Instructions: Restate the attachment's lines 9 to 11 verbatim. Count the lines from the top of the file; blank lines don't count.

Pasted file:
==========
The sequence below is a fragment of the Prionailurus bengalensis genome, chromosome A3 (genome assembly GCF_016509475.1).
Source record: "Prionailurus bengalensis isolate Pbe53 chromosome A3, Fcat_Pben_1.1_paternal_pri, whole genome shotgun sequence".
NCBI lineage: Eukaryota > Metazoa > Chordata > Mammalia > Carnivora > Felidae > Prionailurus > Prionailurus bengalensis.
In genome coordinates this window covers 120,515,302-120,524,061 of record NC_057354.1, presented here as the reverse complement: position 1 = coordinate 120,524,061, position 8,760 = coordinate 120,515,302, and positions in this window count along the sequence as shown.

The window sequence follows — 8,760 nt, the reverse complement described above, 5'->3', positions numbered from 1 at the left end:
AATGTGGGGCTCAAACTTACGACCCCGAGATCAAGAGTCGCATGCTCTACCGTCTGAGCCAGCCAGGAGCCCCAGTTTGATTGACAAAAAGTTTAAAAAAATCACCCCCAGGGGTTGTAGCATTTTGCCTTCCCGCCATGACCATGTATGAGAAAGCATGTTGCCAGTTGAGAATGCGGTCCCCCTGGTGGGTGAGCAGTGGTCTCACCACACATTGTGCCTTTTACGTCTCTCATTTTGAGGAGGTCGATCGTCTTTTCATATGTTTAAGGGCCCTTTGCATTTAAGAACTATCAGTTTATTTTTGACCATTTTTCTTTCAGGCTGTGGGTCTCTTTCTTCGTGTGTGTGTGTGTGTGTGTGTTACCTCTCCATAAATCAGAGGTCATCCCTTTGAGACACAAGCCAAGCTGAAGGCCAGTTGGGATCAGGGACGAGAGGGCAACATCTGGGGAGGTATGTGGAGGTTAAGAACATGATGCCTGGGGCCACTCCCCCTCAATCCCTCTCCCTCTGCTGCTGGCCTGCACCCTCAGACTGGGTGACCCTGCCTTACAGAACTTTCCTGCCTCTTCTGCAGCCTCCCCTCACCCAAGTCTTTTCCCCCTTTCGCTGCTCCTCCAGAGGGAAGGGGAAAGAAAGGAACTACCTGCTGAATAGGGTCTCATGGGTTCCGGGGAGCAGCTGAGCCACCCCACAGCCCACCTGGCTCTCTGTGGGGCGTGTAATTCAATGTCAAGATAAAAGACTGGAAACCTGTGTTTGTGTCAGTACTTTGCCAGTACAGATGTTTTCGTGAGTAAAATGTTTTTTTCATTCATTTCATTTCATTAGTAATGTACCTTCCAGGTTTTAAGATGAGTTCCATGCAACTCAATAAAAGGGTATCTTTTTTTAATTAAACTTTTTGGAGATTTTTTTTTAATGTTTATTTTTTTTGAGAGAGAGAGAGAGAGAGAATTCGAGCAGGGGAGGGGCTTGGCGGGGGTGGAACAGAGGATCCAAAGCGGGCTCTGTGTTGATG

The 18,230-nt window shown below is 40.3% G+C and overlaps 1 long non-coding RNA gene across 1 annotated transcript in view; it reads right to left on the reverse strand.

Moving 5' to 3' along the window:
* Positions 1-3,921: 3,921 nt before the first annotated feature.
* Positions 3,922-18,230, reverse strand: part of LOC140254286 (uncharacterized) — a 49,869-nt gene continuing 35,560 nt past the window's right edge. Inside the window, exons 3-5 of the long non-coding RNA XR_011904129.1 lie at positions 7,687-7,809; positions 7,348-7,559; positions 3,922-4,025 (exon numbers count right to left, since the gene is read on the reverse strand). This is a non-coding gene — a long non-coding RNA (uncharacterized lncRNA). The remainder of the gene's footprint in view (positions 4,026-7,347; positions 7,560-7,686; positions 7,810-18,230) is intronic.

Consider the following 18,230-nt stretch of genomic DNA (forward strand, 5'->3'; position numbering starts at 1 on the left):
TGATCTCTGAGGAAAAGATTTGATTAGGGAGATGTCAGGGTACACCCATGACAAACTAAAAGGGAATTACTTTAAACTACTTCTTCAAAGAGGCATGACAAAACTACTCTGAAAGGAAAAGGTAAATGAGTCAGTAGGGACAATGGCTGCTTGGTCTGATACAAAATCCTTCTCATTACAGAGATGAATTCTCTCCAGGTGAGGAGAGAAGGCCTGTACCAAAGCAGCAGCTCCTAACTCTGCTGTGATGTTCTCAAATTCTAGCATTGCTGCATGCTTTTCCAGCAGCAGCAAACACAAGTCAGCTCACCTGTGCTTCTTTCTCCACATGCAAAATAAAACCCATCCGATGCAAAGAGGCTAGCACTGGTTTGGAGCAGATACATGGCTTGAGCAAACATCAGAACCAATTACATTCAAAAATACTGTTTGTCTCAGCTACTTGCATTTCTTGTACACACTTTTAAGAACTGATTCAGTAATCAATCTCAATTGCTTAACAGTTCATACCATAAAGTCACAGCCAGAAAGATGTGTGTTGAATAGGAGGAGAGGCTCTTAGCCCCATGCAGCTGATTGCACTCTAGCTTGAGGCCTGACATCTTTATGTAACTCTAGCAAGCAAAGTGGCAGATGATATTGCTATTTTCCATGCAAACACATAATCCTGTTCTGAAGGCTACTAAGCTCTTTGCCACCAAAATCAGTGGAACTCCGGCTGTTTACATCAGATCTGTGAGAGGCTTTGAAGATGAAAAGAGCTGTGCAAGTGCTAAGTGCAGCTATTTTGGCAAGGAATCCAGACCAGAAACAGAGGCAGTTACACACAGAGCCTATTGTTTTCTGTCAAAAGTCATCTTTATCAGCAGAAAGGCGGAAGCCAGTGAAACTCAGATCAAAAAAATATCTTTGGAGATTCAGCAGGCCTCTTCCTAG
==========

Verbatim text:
* Positions 1-3,921: 3,921 nt before the first annotated feature.
* Positions 3,922-18,230, reverse strand: part of LOC140254286 (uncharacterized) — a 49,869-nt gene continuing 35,560 nt past the window's right edge. Inside the window, exons 3-5 of the long non-coding RNA XR_011904129.1 lie at positions 7,687-7,809; positions 7,348-7,559; positions 3,922-4,025 (exon numbers count right to left, since the gene is read on the reverse strand). This is a non-coding gene — a long non-coding RNA (uncharacterized lncRNA). The remainder of the gene's footprint in view (positions 4,026-7,347; positions 7,560-7,686; positions 7,810-18,230) is intronic.

Consider the following 18,230-nt stretch of genomic DNA (forward strand, 5'->3'; position numbering starts at 1 on the left):